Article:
Locals Anxious as Child Kidnappings Rise
Child kidnappings have turned into a source of terror for the locals of Daraa province, since the kidnappers are still loose and unidentified. The kidnappings also held dignitaries throughout Daraa in a state of high alert, while families started to prevent their children from playing away from home, attending remedial courses and private lessons, or going to marketplaces alone.
Furthermore, the term a state-within-a-state has found its way to the locals’ everyday language, which they use to refer to the encroachment of armed groups and bandits on their life, as they continue to kidnap, loot and practice extortion without being held accountable in the absence of law.
These violations exceed kidnappings to killings with the intention of stealing. For example, in June 2020, Intissar Muhammad al-Mattroudi, 57, went missing in Daraa city, only to be discovered dead two days later. The perpetrators murdered and burned Mrs. al-Mattroudi with the intent to steal.
Theft-aimed homicide, in addition to the increasing burglaries, lootings and banditry, robbed the locals of their trust in authorities and enhanced the role of tribal and family relations in resolving disputes aside from the government. A large segment of the locals still opted for changing their places of residence or settling down in the capital Damascus, while others immigrated in search of security.
Another group, however, decided to obtain weapons unlawfully for the purpose of self-defense. Commenting on this, Qasem al-Barm, 46, a resident of the Saida village, west of Daraa, said:
“I am seriously considering getting a weapon, like so many others. The situation is unbearable, and the government is not protecting us. Everyone here is toiling to protect their children and themselves. Some people have immigrated; others abandoned the area. Nonetheless, the majority of the locals cannot just leave their jobs and escape!”
Kidnapping in Domestic Legislations
Under the Syrian Penal Code, the crime of kidnap is dealt with according to the provisions of the chapter entitled “Crimes against Freedom and Honor”, and it is defined as “depriving a person of his/her liberty resorting to one or several means of violence, and keeping him/her in a place subjected to the authority, protection and surveillance of the kidnappers to achieve certain political, religious or moral aims,” attorney and legal expert Hussain Fadlullah told STJ, pointing out that the legislator might give the perpetrator of the crime of kidnap a penalty ranging between those attributed to misdemeanor and death on specific cases detailed by the law. Fadlullah said:
“Articles 478, 481, 500, 501, 555 and 556, as well as Decree No. 20 of 2013 of the Syrian Penal Code explain how the legislator deals with the crime of kidnap. Furthermore, the Penal Code stipulates that whoever abducts a child under the age of seven shall be punished by imprisonment from three months to a year; whoever kidnaps a minor under the age of 18 shall be punished by imprisonment from six months to three years. If the minor has been abducted or removed by deception or force, the penalty shall be temporary hard labor.”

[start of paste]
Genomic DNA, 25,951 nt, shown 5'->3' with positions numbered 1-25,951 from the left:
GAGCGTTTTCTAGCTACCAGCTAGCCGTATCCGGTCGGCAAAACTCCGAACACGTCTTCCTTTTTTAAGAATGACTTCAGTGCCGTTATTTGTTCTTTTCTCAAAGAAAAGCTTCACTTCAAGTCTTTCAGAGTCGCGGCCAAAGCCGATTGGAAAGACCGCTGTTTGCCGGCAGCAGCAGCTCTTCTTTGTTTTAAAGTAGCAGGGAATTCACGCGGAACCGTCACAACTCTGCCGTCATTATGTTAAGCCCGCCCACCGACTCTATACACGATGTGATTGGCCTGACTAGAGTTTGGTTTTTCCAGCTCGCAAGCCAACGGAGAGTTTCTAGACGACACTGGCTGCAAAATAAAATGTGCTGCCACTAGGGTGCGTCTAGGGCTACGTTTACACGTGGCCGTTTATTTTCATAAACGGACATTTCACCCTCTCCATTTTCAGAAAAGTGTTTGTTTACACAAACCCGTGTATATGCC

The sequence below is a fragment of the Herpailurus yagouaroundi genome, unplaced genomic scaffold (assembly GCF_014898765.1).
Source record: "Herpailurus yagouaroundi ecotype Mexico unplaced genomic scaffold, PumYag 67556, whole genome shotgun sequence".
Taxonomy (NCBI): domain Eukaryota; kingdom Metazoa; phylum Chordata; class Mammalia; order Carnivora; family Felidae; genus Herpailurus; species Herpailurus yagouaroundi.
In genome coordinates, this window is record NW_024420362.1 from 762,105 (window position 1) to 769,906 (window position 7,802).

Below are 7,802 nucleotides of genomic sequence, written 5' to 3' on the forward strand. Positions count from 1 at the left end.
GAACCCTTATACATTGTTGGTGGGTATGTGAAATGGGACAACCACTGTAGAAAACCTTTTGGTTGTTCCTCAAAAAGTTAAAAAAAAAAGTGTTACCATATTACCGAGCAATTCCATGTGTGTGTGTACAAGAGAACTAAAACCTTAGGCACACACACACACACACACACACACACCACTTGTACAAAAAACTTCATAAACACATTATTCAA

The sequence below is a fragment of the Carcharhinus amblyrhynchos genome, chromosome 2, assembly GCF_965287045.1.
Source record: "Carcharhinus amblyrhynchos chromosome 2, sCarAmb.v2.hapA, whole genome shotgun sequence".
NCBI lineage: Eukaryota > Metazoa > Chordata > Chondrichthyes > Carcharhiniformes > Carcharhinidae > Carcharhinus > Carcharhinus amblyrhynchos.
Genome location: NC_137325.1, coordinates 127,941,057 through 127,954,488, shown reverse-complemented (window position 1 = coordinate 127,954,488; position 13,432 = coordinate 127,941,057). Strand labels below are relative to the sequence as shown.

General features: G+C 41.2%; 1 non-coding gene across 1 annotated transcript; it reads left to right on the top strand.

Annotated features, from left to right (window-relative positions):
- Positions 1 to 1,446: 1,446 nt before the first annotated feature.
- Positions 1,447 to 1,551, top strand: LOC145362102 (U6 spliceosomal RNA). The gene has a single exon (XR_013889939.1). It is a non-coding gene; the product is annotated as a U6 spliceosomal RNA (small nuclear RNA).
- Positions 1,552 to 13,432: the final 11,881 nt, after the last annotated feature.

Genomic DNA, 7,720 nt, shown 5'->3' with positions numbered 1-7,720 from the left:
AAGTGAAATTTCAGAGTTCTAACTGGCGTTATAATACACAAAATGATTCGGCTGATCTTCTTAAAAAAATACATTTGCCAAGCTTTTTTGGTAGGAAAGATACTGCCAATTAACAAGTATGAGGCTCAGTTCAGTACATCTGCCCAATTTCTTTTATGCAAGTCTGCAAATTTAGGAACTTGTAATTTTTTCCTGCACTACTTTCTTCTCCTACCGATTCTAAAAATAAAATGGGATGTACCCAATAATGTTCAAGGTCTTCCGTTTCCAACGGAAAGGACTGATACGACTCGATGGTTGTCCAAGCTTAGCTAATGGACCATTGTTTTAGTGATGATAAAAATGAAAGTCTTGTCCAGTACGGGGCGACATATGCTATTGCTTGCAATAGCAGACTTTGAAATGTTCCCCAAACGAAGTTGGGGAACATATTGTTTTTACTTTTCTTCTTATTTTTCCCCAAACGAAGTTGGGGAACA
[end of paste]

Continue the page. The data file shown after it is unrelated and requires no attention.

“The punishment shall increase from ten to twenty years’ imprisonment and with a fine of twice the value demanded for those kidnapped by violence or deception with the purpose of demanding a ransom. The kidnapper should be sentenced to twenty years should the kidnapped be a child and the kidnap be carried out with the purpose of demanding a ransom. Should the kidnapping be carried out with the intention of achieving a political or material goal, or with the intention of revenge or reprisal, or for sectarian reasons, the kidnapper shall be punished by hard labor. And the penalty shall be death if the crime of kidnapping resulted in the death of a person, a permanent defect befell the victim, the perpetrator sexually assaulted the victim.”
 “Fresh Wave of Violence Storms Already Vulnerable ‘Settlement Agreement’ in Daraa”, STJ, 10 May 2020, https://stj-sy.org/en/fresh-wave-of-violence-storms-already-vulnerable-settlement-agreement-in-daraa/ (last visit: 6 October 2020).
 The armed opposition groups controlled as much as 65% of Daraa province between April 2012 and August 2018.
 The head of a neighborhood, village or town.
 For further details, refer to the following link: The website of the Syrian Arab Republic-Ministry of Justice—the Syrian Penal Code, http://www.moj.gov.sy/index.php?option=com_content&view=article&id=11%3A2013-10-01-20-45-36 (last visit:6 October 2020)
 For further details, refer to the following link: The website of the Syrian Arab Republic-People’s Council of Syria—the Legislative Decree No. 13 of 2013, 2 April 2013, http://www.parliament.gov.sy/arabic/index.php?node=55151&cat=4278 (last visit:6 October 2020)